• All K-12 staff are required to wear a non-medical mask or face covering when they are in a classroom and they are away from their individual desk or workstation.
  • Staff should be assigned to one learning group whenever possible. Staff interacting without a transparent barrier and with more than one learning group, or with students in more than one school, are to practice physical distancing.
  • Staff must practice physical distancing and wear non-medical masks for any face-to-face meetings or interactions, including in the staff room. Staff also must hold meetings virtually whenever possible.
  • Any visitor to a school is required to wear a non-medical mask.
  • Even when wearing a mask, students and staff must still practice physical distancing whenever possible. Exceptions will be made for people who do not tolerate masks for behavioural or health reasons.
  • Within learning groups, physical distancing should also include avoiding physical contact and minimizing close, prolonged, face-to-face interactions, while spreading out as much as possible within the space available. There should be no crowding, gathering or congregating of people, even when non-medical masks are worn.

Whiteside also announced the second installment of the federal funding arrived on Jan. 29, 2021. School districts will be able to spend their portion of the funding in the following areas, based on local needs:

  • ‡ hiring teachers to deliver education programs, including extended transition programs;
  • ‡ hiring and training custodial and administrative staff to support students in their safe return to schools and to implement school safety plans;
  • ‡ purchasing additional non-medical masks or other personal protective equipment
  • ‡ improving ventilation and air systems in schools;
  • ‡ increasing hand hygiene, including additional handwashing and hand-sanitizing stations;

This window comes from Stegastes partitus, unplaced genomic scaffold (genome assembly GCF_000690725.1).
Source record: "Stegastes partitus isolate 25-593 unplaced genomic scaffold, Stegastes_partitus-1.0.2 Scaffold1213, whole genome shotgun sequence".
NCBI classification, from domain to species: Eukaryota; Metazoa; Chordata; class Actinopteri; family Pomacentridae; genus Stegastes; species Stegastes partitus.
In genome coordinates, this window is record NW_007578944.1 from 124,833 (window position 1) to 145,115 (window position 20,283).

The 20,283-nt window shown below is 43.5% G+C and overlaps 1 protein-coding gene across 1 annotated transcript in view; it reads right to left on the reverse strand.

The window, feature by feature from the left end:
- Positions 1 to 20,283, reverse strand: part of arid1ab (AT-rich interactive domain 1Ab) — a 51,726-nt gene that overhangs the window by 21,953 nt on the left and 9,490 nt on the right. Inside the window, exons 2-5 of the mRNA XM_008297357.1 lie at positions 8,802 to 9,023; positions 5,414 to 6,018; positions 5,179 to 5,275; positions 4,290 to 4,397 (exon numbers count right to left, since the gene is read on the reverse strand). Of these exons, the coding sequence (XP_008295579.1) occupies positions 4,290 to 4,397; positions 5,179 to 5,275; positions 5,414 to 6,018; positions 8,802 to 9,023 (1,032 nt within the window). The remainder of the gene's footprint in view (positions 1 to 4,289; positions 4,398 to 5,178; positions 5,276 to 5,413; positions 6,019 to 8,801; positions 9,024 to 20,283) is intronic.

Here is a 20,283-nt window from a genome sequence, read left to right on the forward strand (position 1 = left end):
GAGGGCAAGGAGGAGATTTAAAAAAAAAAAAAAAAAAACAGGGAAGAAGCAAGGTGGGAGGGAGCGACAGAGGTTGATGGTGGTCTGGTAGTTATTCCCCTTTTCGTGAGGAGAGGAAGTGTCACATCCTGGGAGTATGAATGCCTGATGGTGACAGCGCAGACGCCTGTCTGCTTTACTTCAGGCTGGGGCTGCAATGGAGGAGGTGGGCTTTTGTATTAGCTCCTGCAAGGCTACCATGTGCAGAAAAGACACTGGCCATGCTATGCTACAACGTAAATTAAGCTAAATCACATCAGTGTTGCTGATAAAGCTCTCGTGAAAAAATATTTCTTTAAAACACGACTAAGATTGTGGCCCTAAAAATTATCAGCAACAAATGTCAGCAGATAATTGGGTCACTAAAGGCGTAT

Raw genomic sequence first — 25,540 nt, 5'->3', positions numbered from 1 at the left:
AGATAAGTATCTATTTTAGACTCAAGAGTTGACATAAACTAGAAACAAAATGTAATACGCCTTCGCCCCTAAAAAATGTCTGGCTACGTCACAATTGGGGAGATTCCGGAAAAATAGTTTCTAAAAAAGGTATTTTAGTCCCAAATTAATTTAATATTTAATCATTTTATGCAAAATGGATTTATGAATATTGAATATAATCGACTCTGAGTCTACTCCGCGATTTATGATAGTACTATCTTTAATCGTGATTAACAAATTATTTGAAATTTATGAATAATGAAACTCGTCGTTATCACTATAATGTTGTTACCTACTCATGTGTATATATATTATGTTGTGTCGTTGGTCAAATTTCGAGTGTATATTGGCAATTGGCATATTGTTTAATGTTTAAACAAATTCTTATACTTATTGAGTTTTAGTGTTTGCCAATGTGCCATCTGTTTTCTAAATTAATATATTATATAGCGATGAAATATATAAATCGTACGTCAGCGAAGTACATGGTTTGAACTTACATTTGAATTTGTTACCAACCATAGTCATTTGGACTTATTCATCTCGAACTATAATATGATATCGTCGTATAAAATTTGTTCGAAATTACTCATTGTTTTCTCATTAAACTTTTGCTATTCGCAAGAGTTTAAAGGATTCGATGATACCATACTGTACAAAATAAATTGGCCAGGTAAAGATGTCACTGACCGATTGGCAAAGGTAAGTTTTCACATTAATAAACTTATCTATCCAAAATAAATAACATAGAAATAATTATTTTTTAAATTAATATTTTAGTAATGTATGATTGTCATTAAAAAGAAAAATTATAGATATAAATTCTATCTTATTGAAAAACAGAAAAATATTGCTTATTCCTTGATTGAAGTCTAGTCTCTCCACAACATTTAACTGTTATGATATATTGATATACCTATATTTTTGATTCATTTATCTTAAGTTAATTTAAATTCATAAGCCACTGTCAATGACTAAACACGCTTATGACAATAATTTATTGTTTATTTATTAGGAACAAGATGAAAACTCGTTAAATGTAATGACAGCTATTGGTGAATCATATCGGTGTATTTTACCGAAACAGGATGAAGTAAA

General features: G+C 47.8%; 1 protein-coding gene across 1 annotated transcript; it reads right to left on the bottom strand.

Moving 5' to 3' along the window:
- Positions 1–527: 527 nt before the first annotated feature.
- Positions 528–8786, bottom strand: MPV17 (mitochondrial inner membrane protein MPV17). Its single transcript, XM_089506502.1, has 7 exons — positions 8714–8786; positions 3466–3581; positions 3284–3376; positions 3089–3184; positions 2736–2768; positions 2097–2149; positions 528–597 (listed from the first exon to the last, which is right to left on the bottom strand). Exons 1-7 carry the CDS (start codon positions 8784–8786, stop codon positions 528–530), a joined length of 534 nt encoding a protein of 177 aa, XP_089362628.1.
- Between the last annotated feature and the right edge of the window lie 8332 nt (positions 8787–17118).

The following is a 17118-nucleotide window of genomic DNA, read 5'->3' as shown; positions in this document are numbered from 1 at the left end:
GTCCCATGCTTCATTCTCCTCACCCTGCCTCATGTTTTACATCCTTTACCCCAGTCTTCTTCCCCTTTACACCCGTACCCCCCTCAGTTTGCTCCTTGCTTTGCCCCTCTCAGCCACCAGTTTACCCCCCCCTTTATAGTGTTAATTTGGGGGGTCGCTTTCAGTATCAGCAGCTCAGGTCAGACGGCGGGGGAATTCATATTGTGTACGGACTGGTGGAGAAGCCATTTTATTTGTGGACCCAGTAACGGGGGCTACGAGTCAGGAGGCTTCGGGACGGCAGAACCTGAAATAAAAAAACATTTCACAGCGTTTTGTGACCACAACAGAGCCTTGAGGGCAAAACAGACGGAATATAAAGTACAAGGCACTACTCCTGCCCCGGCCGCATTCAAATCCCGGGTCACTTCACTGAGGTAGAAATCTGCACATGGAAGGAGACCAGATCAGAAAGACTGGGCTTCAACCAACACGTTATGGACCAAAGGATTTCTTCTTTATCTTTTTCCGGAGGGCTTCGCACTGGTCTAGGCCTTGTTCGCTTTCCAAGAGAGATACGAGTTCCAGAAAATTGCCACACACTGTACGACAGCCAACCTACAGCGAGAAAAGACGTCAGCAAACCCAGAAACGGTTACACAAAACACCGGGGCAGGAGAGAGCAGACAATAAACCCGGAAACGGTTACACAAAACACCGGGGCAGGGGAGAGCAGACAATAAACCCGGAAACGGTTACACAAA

• ‡ cleaning equipment and supplies;
  • ‡ mental health support;
  • ‡ software and computer or tablet loans for students learning remotely; and
  • ‡ additional transportation costs to accommodate additional routes and enhanced cleaning.

There will also be funds allocated for six regional rapid response teams, one for each health authority and one dedicated to support independent schools, with representatives from both school and provincial health staff. These teams, announced by the provincial health officer, will continue to improve the speed of school exposure investigations, so health authorities can inform school districts and families more quickly. Rapid response teams will conduct physical or virtual site inspections to ensure K-12 COVID-19 health and safety guidelines are being followed consistently. If there has been a significant exposure event or an in-school transmission, rapid response teams will be deployed to conduct a review and make recommendations, if needed.

School principals and vice-principals at each public and independent school are being provided with updated COVID-19 health and safety checklists to ensure they consistently follow provincial guidelines. Additionally, families in their local communities are reminded of the personal measures they can take to help keep schools safe. School districts and independent school authorities will be required to confirm every school has completed the checklist and safety plans have been updated to reflect the updated guidelines by Feb. 26, 2021. All schools will also post updated plans on their websites.

One of the most important factors to keeping schools safe is a daily screening for any COVID-19 symptoms, which is why daily health checks continue to be required. To support daily screening, a new K-12 health-checker app has been developed for students and their families and can be found at: https://www.k12dailycheck.gov.bc.ca The app will allow people to answer simple questions every day. It will inform them if they can attend school or if they need to self-isolate and contact 811 to be screened for COVID-19.

Learn More:
The BC Centre for Disease Control has a new website with information and resources about health and safety measures in K-12 schools, student and staff safety, and what happens when there is a COVID-19 case in school: www.bccdc.ca/schools
Families and students can find up-to-date information about K-12 schools at: https://www.gov.bc.ca/safeschools
The B.C. K-12 daily check app can be found at the following addresses:
Apple: https://apps.apple.com/us/app/bc-k-12-daily-health-checker/id1547334827
Google: https://play.google.com/store/apps/details?id=com.qp.k12App